Will My College Student Experience A Sophomore Slump?
This is the first of two posts on the phenomenon of sophomore slump, the difficulty that many students experience during their second year of college. In this post we will examine some of the reasons that students may encounter a slump. In our next post, we’ll look specifically at some things that parents can do to help their students during this time.
College administrators and faculty, and college parents, place a lot of emphasis on the transition to college and the first-year experience. We all know that these new college students, and their parents, will be undergoing a tremendous transition as they enter the world of college. Colleges run orientation programs, offer special classes and seminars for first-year students, communicate directly with these new students with encouragement and reminders, and often have a “let it go” attitude when new students make mistakes or miss deadlines.
Once our college students complete that tumultuous first year of college, they face their sophomore year and the changes that it brings. As college parents, we can help our sophomore students by realizing that the concept of sophomore slump really does exist. Our sophomore students may need just as much support from home, even though that need may be less obvious.
What is sophomore slump?
Sophomore slump refers to the phenomenon in which a second effort fails to live up to the quality of a first effort. The term is also used in sports (for second year players) and in music (for second recordings by an artist). At college, students in their second, or sophomore, year often experience both a let down and a decrease in their grades. If the word sophomore means “wise fool”, it is an accurate description of how many second year students feel: they aren’t sure whether they feel wise or foolish at any given moment.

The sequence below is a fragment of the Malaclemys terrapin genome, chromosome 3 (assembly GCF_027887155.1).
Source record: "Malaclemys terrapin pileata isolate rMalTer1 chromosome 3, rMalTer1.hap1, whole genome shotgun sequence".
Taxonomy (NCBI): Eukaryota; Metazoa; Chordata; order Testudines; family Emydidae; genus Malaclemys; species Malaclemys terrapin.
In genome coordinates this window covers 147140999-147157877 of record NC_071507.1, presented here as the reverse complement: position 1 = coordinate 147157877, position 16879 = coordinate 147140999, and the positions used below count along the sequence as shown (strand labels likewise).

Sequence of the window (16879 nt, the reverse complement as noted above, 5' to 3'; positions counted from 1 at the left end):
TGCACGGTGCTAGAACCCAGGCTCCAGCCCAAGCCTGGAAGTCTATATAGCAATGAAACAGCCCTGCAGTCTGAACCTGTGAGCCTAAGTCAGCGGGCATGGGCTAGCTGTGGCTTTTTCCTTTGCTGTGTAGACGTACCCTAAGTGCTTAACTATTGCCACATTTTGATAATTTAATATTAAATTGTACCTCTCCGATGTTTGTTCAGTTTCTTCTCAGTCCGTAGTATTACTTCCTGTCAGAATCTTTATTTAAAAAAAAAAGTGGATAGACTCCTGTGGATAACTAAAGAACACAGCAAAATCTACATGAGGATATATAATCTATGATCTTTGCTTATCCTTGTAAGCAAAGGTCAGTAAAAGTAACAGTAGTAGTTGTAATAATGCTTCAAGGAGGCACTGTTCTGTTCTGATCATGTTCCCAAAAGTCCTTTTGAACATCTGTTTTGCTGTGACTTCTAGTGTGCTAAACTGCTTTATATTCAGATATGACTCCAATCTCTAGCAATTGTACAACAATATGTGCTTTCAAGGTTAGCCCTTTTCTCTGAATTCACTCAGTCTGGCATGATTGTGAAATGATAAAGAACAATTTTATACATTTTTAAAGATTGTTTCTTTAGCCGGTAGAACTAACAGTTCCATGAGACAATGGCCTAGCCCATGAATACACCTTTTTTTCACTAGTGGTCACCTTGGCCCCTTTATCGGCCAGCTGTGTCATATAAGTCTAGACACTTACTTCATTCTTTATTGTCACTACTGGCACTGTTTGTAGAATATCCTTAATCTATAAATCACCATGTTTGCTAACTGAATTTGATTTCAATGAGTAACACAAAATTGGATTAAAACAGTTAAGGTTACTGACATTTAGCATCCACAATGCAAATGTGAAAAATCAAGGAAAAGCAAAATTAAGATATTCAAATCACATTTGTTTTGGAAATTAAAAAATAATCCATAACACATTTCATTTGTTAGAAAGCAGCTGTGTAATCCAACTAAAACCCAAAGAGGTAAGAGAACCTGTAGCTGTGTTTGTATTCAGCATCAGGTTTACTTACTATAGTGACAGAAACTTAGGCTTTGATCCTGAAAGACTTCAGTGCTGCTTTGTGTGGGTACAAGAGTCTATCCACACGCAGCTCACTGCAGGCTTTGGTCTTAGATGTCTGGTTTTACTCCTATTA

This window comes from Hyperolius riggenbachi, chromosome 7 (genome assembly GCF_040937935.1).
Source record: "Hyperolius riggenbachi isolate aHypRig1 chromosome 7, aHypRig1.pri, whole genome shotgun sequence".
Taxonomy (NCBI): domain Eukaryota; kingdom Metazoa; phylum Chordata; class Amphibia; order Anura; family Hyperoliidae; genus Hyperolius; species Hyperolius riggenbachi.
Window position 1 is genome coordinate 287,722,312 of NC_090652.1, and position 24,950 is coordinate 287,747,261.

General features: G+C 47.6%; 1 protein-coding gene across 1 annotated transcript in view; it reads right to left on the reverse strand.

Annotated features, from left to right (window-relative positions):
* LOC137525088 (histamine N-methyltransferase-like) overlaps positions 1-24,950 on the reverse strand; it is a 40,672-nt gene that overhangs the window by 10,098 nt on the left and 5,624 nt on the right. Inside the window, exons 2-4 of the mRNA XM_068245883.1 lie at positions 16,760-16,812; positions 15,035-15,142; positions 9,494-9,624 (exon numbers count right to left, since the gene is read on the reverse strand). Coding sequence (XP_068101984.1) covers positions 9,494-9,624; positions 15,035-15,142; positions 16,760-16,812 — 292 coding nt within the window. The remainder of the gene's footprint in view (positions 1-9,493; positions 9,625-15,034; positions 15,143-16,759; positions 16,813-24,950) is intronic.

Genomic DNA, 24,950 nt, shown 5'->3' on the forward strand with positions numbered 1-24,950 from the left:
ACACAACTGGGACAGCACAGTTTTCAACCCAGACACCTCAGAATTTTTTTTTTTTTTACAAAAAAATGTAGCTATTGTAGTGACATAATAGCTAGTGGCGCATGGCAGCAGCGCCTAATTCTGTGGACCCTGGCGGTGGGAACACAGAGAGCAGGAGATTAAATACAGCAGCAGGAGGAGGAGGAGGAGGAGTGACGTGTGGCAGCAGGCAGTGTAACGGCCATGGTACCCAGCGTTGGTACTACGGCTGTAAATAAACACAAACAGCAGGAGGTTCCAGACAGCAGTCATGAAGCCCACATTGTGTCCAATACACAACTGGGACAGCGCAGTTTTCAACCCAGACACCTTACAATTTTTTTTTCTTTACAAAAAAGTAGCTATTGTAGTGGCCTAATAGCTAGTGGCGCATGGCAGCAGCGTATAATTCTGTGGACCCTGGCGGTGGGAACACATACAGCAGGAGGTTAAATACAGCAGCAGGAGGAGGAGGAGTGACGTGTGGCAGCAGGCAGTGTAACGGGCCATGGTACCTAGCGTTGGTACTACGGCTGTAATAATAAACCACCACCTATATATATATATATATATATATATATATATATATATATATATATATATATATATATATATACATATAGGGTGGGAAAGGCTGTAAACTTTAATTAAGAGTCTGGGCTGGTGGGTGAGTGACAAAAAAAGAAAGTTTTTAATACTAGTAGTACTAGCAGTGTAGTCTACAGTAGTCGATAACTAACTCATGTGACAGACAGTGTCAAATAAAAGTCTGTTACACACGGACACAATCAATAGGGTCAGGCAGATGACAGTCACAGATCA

Why does sophomore slump happen?
There are several things which occur during the second year of college which can contribute to the slump that sophomores encounter. These are especially troubling if the student is unprepared for the differences that happen during this year of college. Parents need to understand the ways in which this year is significantly different from that first year of college.
- Sophomore students are often virtually ignored by the institution. There is a lack of institutional attention and support as everyone assumes that sophomores understand how things work. These students receive fewer warnings and less communication about do’s and don’ts because the focus has now shifted to the new incoming class.
- Sophomores no longer have “special” status. They simply need to get down to doing the work of college.
- The excitement and thrill of the first year of college is gone. There are fewer events especially for this group. Yet, the end of the college road still seems a long way off. Students realize that this will be a long and arduous journey.
- By the second year of college, students may be facing the gap between their dreams and the reality of schoolwork, major or career choices. Some of the glow may fade as students gain a stronger sense of what is available and what it may take to get where they want to be.
- Sophomore students are likely to find themselves in more difficult classes. The special freshman and introductory classes may be behind them. They are reaching the next academic level and expectations are higher.
- It is often during the second year that students are expected to declare a major, perhaps find an internship for the following year, and make a decision about studying abroad. All of these decisions add stress.
- Students’ ties with home may be decreasing. High school friends are making more connections at school, they may be returning home less frequently, and family members may be settling in to life without the college student home.
- Sophomore students are held more accountable for their actions and decisions. It is assumed that they know the rules and the procedures for managing their college life.
- Sophomore students may be more worried about making mistakes regarding decisions about choosing courses, choosing a major, selecting an internship or other special program. They realize that each year closer to graduation that they come the less time that there will be to make up for a mistake or failed course or changed decision.
In our next post, we’ll consider some things that parents can do to help a student who might be experiencing a difficult second year at college.